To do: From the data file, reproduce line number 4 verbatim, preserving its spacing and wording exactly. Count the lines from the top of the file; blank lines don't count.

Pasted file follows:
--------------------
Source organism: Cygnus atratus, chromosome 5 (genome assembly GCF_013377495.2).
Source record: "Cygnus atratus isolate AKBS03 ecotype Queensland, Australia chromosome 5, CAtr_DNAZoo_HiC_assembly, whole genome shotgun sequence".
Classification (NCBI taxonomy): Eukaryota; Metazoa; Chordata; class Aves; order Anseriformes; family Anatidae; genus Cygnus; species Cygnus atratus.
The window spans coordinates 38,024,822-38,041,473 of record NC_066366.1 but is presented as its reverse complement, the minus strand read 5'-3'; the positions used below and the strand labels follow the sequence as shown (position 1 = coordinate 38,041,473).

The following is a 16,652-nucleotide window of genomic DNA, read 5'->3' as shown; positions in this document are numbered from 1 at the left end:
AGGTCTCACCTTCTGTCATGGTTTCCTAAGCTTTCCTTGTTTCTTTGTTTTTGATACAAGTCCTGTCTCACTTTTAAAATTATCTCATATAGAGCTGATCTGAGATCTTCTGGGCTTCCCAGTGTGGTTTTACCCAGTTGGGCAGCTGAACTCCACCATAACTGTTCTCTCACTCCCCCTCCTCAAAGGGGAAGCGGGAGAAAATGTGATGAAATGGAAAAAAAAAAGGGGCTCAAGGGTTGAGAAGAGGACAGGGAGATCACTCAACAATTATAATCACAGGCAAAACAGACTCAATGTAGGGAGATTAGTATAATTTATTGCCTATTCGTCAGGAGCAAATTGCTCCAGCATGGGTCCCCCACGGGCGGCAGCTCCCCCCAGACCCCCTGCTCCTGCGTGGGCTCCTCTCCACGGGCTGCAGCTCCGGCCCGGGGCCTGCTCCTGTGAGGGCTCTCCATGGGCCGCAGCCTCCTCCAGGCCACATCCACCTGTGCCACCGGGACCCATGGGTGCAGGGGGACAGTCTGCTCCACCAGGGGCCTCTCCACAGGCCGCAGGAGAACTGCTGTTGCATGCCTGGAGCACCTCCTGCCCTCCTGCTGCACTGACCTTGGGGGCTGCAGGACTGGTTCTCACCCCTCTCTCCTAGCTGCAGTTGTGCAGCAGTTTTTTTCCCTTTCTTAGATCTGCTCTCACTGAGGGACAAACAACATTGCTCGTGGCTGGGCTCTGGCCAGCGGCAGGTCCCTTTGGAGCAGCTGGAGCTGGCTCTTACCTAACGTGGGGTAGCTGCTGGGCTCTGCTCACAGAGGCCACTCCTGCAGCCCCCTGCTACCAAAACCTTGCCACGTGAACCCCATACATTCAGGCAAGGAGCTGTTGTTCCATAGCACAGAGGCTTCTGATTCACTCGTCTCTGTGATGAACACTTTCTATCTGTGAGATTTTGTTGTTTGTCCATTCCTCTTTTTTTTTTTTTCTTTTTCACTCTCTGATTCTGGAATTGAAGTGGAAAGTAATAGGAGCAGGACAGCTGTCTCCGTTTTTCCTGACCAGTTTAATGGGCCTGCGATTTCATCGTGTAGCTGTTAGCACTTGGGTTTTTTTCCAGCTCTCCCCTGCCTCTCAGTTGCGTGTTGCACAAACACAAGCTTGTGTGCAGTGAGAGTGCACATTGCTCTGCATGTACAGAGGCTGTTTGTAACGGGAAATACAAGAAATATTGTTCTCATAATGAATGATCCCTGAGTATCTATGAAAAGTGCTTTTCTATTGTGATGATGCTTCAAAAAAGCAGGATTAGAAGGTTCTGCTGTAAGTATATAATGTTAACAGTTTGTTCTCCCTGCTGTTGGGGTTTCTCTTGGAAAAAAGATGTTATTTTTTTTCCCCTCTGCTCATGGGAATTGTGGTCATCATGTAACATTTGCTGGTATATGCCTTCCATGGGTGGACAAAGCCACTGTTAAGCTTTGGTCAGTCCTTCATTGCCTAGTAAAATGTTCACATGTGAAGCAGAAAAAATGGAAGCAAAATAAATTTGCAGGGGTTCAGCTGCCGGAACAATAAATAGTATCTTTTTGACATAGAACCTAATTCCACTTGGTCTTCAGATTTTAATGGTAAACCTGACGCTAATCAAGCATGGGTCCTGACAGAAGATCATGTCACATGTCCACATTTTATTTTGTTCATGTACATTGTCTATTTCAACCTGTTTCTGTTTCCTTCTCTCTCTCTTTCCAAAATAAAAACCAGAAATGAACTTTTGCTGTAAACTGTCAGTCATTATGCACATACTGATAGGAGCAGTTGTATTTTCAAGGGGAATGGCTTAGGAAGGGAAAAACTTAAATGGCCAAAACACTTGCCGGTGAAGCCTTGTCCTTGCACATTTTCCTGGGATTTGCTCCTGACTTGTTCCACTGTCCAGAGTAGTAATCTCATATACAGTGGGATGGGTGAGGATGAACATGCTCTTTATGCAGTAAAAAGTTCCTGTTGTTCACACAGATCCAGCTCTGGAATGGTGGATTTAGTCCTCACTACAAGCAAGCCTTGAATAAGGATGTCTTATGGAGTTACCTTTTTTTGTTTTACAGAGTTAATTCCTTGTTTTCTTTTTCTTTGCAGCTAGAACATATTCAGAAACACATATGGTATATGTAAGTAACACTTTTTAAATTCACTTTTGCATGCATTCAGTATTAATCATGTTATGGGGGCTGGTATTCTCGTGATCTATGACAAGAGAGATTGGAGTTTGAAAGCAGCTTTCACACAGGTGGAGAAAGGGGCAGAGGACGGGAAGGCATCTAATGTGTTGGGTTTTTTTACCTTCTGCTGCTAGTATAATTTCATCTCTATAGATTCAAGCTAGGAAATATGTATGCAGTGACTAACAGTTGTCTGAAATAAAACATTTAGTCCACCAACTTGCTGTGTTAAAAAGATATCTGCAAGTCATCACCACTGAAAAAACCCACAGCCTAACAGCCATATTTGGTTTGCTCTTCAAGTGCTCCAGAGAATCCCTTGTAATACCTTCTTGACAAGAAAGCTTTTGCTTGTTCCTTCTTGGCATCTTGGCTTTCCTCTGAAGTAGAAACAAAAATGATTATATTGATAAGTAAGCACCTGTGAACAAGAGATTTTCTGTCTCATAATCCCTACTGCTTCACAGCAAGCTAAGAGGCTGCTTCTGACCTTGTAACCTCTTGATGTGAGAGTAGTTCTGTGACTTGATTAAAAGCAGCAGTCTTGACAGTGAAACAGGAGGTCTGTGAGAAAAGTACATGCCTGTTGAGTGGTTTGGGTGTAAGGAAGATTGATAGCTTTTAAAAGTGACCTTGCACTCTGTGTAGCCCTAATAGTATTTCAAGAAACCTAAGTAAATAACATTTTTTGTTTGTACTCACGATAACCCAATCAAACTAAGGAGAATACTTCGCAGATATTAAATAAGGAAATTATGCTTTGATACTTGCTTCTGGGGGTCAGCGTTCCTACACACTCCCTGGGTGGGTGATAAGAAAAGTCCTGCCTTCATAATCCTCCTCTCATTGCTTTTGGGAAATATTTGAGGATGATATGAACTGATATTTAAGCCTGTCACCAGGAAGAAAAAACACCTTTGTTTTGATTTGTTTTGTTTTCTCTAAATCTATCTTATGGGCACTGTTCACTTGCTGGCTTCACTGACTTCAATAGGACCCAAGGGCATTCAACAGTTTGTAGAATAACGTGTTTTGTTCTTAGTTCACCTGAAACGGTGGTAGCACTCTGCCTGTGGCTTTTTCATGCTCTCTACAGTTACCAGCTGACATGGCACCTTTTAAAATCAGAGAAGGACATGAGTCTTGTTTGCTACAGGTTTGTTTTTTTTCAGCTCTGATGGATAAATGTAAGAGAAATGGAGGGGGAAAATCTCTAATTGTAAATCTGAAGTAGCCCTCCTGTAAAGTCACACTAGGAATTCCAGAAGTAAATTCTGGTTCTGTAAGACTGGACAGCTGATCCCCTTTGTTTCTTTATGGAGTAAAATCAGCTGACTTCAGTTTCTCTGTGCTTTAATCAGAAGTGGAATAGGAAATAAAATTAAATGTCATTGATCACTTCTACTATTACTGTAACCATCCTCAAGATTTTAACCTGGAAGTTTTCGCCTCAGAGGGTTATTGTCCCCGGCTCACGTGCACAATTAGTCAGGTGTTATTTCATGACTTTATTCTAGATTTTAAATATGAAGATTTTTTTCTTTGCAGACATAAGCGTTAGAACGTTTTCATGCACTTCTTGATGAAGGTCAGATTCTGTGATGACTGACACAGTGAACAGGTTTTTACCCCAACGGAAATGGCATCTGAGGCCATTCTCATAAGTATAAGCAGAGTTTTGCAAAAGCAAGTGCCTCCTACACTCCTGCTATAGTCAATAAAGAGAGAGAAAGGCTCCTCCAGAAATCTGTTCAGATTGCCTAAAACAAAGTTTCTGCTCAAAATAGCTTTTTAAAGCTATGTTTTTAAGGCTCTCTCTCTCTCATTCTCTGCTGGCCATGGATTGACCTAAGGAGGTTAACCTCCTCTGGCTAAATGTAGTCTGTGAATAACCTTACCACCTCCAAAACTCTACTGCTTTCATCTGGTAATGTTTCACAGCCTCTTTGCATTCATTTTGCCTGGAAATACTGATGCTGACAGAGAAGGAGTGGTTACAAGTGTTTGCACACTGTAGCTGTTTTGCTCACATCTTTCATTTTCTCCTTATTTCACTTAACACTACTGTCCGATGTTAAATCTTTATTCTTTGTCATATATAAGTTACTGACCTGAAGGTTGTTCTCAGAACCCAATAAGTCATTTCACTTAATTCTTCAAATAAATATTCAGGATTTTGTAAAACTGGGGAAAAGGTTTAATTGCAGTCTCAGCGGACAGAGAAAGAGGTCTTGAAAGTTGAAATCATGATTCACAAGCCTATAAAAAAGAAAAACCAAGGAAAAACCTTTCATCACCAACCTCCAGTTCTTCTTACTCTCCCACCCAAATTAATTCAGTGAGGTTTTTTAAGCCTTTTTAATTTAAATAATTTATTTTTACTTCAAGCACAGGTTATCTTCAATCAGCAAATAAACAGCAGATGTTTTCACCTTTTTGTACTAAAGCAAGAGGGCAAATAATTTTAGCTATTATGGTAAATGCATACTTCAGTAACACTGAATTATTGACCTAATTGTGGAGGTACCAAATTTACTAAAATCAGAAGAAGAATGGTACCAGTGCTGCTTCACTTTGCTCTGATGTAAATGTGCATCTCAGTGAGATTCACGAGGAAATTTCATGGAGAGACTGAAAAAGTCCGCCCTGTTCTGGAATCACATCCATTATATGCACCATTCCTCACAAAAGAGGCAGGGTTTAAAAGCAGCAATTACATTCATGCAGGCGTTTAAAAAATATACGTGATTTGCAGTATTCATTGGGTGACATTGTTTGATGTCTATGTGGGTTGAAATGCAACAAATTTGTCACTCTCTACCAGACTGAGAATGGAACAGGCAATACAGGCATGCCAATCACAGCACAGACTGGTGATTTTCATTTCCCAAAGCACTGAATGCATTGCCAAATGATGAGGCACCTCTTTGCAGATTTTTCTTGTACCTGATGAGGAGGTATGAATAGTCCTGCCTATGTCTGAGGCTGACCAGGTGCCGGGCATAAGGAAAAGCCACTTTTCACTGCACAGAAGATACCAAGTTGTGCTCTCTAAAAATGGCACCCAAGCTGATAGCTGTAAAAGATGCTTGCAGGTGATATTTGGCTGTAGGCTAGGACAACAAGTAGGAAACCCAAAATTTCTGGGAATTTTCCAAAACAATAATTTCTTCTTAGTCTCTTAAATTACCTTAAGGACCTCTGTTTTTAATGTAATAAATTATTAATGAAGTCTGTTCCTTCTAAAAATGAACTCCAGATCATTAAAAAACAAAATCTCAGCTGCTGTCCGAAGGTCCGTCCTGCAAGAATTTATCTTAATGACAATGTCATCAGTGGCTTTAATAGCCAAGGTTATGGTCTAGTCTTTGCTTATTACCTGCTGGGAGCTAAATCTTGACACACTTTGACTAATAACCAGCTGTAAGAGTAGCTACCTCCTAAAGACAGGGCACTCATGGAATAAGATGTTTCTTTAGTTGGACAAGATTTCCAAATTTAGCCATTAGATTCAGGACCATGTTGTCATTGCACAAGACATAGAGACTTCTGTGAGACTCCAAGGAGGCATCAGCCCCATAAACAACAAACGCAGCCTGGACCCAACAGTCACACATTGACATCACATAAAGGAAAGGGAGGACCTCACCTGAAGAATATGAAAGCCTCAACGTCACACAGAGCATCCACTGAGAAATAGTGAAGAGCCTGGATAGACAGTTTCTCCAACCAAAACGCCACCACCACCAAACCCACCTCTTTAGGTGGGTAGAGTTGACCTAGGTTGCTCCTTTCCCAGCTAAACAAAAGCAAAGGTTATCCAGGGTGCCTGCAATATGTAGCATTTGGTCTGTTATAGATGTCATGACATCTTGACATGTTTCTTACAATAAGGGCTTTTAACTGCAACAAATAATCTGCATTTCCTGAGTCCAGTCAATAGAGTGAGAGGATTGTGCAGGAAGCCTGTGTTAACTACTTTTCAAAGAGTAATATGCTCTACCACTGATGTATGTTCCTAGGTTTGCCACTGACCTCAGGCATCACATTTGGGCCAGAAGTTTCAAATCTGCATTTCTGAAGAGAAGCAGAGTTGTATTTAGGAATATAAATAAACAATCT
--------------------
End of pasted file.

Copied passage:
The window spans coordinates 38,024,822-38,041,473 of record NC_066366.1 but is presented as its reverse complement, the minus strand read 5'-3'; the positions used below and the strand labels follow the sequence as shown (position 1 = coordinate 38,041,473).